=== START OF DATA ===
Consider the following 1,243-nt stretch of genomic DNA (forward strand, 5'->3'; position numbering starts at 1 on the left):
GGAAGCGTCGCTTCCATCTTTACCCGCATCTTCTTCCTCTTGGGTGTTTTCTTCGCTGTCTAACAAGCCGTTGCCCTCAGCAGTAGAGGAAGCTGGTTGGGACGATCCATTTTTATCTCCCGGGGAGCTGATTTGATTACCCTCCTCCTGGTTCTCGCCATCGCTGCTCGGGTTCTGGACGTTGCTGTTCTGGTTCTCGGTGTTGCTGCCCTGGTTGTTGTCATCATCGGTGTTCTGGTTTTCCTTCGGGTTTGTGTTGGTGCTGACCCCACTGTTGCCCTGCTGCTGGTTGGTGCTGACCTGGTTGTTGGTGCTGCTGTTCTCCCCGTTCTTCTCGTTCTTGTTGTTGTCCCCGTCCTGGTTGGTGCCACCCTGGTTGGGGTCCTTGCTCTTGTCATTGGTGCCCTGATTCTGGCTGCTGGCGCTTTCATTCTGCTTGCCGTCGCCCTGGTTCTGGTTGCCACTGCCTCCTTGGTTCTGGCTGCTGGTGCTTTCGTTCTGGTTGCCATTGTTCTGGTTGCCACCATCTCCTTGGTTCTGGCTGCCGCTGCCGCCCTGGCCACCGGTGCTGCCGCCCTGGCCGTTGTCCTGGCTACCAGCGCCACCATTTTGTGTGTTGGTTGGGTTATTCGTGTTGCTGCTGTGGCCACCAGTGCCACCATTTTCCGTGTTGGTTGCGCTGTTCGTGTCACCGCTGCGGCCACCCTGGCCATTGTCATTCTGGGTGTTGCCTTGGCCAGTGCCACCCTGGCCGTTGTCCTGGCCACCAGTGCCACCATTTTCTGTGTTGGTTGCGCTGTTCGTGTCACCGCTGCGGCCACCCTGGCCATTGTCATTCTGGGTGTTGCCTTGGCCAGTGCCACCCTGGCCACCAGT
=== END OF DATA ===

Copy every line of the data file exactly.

Consider the following 1,243-nt stretch of genomic DNA (forward strand, 5'->3'; position numbering starts at 1 on the left):
GGAAGCGTCGCTTCCATCTTTACCCGCATCTTCTTCCTCTTGGGTGTTTTCTTCGCTGTCTAACAAGCCGTTGCCCTCAGCAGTAGAGGAAGCTGGTTGGGACGATCCATTTTTATCTCCCGGGGAGCTGATTTGATTACCCTCCTCCTGGTTCTCGCCATCGCTGCTCGGGTTCTGGACGTTGCTGTTCTGGTTCTCGGTGTTGCTGCCCTGGTTGTTGTCATCATCGGTGTTCTGGTTTTCCTTCGGGTTTGTGTTGGTGCTGACCCCACTGTTGCCCTGCTGCTGGTTGGTGCTGACCTGGTTGTTGGTGCTGCTGTTCTCCCCGTTCTTCTCGTTCTTGTTGTTGTCCCCGTCCTGGTTGGTGCCACCCTGGTTGGGGTCCTTGCTCTTGTCATTGGTGCCCTGATTCTGGCTGCTGGCGCTTTCATTCTGCTTGCCGTCGCCCTGGTTCTGGTTGCCACTGCCTCCTTGGTTCTGGCTGCTGGTGCTTTCGTTCTGGTTGCCATTGTTCTGGTTGCCACCATCTCCTTGGTTCTGGCTGCCGCTGCCGCCCTGGCCACCGGTGCTGCCGCCCTGGCCGTTGTCCTGGCTACCAGCGCCACCATTTTGTGTGTTGGTTGGGTTATTCGTGTTGCTGCTGTGGCCACCAGTGCCACCATTTTCCGTGTTGGTTGCGCTGTTCGTGTCACCGCTGCGGCCACCCTGGCCATTGTCATTCTGGGTGTTGCCTTGGCCAGTGCCACCCTGGCCGTTGTCCTGGCCACCAGTGCCACCATTTTCTGTGTTGGTTGCGCTGTTCGTGTCACCGCTGCGGCCACCCTGGCCATTGTCATTCTGGGTGTTGCCTTGGCCAGTGCCACCCTGGCCACCAGT